This is the main problem with the film; although it sounds simple enough, it still manages to present itself as quite complex and ends up being confusing at times. I thought that perhaps I wasn’t intelligent enough to understand everything that was happening but I did spot quite a few other confused-looking people on the way out of the screening. Unfortunately, the one aspect of the plot that did interest me which involved Simmons’ character, wasn’t properly resolved or explained. It could have been improved a lot if it had been a bit simpler and cut out some elements of the film that weren’t necessary. However, I did appreciate the themes of parenthood, specifically that of fatherhood which came up through Fassbender and D’Arcy’s characters.
Although as I mentioned not many characters gets a significant amount of screen time, Fassbender is very good in his role. Not much is revealed about his past as his current state is what’s shown to the audience; he’s a drunk who passes out in the streets most nights and doesn’t take on any responsibilities that don’t interest him, but he’s still quite likeable. It’s good to note that he’s not portrayed as the trope of the glorified drunk who can get away with being a terrible person because of his charm – he’s just strangely sympathetic in how he accepts that the people he cares about deserve better. He’s the most enjoyable thing about the film, as is the development of his relationship with Katrine.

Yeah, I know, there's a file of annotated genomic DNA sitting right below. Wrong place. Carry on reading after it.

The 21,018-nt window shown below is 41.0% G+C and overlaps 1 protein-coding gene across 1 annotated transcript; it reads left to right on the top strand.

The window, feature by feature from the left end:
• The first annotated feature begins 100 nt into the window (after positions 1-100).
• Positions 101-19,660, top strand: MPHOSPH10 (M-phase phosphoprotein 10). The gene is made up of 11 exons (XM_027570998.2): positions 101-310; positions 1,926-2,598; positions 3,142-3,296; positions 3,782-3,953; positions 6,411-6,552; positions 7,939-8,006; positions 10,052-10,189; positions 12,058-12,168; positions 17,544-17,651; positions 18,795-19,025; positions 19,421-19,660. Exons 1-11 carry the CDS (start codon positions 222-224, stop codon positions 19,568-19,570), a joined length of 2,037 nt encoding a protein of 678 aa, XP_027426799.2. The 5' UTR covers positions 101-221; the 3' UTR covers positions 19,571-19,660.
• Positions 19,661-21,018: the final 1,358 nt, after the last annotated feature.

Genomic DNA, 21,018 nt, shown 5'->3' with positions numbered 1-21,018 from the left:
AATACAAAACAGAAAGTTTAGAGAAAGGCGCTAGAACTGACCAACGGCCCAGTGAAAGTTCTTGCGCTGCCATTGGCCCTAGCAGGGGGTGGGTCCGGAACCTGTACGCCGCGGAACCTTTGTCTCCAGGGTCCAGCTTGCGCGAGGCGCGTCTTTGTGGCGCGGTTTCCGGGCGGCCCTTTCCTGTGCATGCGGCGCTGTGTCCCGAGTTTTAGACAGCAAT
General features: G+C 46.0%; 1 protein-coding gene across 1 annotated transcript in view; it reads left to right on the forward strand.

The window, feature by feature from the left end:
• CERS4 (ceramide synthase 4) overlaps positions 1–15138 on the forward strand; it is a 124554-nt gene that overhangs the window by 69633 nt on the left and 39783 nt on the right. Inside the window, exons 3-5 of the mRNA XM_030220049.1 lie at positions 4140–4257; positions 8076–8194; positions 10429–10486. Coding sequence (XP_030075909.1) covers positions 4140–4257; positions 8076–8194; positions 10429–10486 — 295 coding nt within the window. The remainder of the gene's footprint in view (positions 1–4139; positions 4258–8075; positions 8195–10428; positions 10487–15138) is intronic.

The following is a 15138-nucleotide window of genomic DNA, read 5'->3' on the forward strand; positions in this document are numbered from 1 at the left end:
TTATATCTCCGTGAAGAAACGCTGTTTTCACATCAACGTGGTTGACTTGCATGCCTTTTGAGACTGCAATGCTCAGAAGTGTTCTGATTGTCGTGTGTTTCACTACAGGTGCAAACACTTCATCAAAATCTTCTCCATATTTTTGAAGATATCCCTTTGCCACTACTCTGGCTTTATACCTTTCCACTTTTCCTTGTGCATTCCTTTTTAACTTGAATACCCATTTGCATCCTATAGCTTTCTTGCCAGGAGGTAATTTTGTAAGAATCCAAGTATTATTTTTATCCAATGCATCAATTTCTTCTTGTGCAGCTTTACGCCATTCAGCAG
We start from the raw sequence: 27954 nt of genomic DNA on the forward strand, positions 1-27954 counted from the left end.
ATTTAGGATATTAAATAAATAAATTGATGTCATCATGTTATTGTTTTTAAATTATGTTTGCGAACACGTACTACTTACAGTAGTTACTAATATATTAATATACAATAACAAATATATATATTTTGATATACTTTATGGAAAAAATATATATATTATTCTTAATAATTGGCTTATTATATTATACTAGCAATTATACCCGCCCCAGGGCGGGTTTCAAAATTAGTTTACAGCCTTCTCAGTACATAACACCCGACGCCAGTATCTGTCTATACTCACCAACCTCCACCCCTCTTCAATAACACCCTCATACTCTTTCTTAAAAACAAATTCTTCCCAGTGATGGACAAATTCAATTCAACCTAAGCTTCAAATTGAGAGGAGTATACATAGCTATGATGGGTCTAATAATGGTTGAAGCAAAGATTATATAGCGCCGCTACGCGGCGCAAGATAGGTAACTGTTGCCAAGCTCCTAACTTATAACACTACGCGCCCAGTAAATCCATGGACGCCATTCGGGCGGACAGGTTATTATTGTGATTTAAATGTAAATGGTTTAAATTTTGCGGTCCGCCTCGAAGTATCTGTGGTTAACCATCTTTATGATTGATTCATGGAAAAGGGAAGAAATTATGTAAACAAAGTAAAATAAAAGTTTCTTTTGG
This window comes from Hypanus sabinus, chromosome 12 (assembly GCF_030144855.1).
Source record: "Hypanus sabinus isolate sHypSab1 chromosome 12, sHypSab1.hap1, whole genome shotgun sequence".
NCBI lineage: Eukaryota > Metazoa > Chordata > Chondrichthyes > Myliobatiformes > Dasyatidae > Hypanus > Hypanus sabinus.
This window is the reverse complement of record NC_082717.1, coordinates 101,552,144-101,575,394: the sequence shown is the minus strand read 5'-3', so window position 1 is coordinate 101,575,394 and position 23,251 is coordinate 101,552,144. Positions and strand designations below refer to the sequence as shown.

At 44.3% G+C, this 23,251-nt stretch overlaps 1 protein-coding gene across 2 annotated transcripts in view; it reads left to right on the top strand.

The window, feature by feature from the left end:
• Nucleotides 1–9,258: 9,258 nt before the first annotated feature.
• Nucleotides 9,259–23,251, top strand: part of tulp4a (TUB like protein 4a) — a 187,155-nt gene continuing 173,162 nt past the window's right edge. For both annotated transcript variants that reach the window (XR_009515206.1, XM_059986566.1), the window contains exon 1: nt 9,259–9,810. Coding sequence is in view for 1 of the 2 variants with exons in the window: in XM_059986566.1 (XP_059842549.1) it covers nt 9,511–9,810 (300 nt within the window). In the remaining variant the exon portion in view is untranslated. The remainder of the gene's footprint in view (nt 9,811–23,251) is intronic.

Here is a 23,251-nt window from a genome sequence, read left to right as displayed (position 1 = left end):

Overall, the film feels unnecessarily long and isn’t something I would be too quick to watch again. It would have benefitted significantly from being cut down into something simpler, so it could have taken full advantage of its range of talented actors. It didn’t have many moments of real intensity as a thriller should, but that could be put down to the fact that snowmen generally aren’t that ominous even in this context. However, it’s worth watching at least once for Fassbender’s character, who is always a safe bet for a good performance.